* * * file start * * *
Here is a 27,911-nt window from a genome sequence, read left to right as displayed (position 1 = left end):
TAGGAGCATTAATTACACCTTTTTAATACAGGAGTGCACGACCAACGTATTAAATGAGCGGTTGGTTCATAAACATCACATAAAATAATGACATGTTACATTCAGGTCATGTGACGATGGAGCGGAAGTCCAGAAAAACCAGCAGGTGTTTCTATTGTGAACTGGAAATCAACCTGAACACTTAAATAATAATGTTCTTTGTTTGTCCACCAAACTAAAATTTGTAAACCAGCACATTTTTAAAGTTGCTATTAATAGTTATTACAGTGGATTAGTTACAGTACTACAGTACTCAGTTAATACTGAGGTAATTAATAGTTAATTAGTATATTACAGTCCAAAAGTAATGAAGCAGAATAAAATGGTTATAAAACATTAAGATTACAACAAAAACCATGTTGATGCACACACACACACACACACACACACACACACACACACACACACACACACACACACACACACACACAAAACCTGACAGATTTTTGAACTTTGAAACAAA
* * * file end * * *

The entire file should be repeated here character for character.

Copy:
Here is a 27,911-nt window from a genome sequence, read left to right as displayed (position 1 = left end):
TAGGAGCATTAATTACACCTTTTTAATACAGGAGTGCACGACCAACGTATTAAATGAGCGGTTGGTTCATAAACATCACATAAAATAATGACATGTTACATTCAGGTCATGTGACGATGGAGCGGAAGTCCAGAAAAACCAGCAGGTGTTTCTATTGTGAACTGGAAATCAACCTGAACACTTAAATAATAATGTTCTTTGTTTGTCCACCAAACTAAAATTTGTAAACCAGCACATTTTTAAAGTTGCTATTAATAGTTATTACAGTGGATTAGTTACAGTACTACAGTACTCAGTTAATACTGAGGTAATTAATAGTTAATTAGTATATTACAGTCCAAAAGTAATGAAGCAGAATAAAATGGTTATAAAACATTAAGATTACAACAAAAACCATGTTGATGCACACACACACACACACACACACACACACACACACACACACACACACACACACACACACACACACAAAACCTGACAGATTTTTGAACTTTGAAACAAA